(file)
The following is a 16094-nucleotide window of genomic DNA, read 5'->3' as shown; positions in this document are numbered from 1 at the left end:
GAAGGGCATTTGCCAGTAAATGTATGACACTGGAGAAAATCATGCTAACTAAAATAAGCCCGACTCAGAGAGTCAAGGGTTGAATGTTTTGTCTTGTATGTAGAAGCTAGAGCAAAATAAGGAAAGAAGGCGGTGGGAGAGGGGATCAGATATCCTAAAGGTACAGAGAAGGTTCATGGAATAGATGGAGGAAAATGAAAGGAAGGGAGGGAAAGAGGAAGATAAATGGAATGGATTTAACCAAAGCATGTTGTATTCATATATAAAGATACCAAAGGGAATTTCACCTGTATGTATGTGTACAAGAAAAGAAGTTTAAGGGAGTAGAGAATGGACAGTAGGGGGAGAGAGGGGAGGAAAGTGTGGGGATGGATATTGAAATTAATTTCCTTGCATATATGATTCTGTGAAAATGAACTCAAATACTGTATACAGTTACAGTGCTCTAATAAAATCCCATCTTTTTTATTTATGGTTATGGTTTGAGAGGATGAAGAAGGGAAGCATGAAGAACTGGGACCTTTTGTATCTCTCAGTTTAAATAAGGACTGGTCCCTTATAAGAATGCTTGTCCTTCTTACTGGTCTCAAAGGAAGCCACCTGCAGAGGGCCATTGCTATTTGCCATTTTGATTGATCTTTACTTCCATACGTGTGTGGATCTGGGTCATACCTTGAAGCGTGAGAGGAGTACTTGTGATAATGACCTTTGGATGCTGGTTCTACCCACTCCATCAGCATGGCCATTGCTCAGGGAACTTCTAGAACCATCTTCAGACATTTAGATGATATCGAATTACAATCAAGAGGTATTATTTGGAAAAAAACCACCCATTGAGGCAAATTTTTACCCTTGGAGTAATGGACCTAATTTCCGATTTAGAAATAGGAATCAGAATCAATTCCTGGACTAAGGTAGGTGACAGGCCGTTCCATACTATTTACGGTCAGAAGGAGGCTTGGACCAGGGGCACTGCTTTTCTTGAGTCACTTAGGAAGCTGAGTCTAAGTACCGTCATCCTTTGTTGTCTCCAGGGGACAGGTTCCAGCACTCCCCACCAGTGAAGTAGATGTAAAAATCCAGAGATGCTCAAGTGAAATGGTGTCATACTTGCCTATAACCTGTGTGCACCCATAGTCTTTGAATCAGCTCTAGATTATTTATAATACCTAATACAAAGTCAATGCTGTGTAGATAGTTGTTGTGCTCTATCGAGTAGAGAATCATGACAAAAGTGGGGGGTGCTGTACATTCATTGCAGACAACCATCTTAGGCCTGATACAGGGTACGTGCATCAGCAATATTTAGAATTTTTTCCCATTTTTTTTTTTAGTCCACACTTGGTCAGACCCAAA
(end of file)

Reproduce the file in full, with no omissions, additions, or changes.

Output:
The following is a 16094-nucleotide window of genomic DNA, read 5'->3' as shown; positions in this document are numbered from 1 at the left end:
GAAGGGCATTTGCCAGTAAATGTATGACACTGGAGAAAATCATGCTAACTAAAATAAGCCCGACTCAGAGAGTCAAGGGTTGAATGTTTTGTCTTGTATGTAGAAGCTAGAGCAAAATAAGGAAAGAAGGCGGTGGGAGAGGGGATCAGATATCCTAAAGGTACAGAGAAGGTTCATGGAATAGATGGAGGAAAATGAAAGGAAGGGAGGGAAAGAGGAAGATAAATGGAATGGATTTAACCAAAGCATGTTGTATTCATATATAAAGATACCAAAGGGAATTTCACCTGTATGTATGTGTACAAGAAAAGAAGTTTAAGGGAGTAGAGAATGGACAGTAGGGGGAGAGAGGGGAGGAAAGTGTGGGGATGGATATTGAAATTAATTTCCTTGCATATATGATTCTGTGAAAATGAACTCAAATACTGTATACAGTTACAGTGCTCTAATAAAATCCCATCTTTTTTATTTATGGTTATGGTTTGAGAGGATGAAGAAGGGAAGCATGAAGAACTGGGACCTTTTGTATCTCTCAGTTTAAATAAGGACTGGTCCCTTATAAGAATGCTTGTCCTTCTTACTGGTCTCAAAGGAAGCCACCTGCAGAGGGCCATTGCTATTTGCCATTTTGATTGATCTTTACTTCCATACGTGTGTGGATCTGGGTCATACCTTGAAGCGTGAGAGGAGTACTTGTGATAATGACCTTTGGATGCTGGTTCTACCCACTCCATCAGCATGGCCATTGCTCAGGGAACTTCTAGAACCATCTTCAGACATTTAGATGATATCGAATTACAATCAAGAGGTATTATTTGGAAAAAAACCACCCATTGAGGCAAATTTTTACCCTTGGAGTAATGGACCTAATTTCCGATTTAGAAATAGGAATCAGAATCAATTCCTGGACTAAGGTAGGTGACAGGCCGTTCCATACTATTTACGGTCAGAAGGAGGCTTGGACCAGGGGCACTGCTTTTCTTGAGTCACTTAGGAAGCTGAGTCTAAGTACCGTCATCCTTTGTTGTCTCCAGGGGACAGGTTCCAGCACTCCCCACCAGTGAAGTAGATGTAAAAATCCAGAGATGCTCAAGTGAAATGGTGTCATACTTGCCTATAACCTGTGTGCACCCATAGTCTTTGAATCAGCTCTAGATTATTTATAATACCTAATACAAAGTCAATGCTGTGTAGATAGTTGTTGTGCTCTATCGAGTAGAGAATCATGACAAAAGTGGGGGGTGCTGTACATTCATTGCAGACAACCATCTTAGGCCTGATACAGGGTACGTGCATCAGCAATATTTAGAATTTTTTCCCATTTTTTTTTTTAGTCCACACTTGGTCAGACCCAAA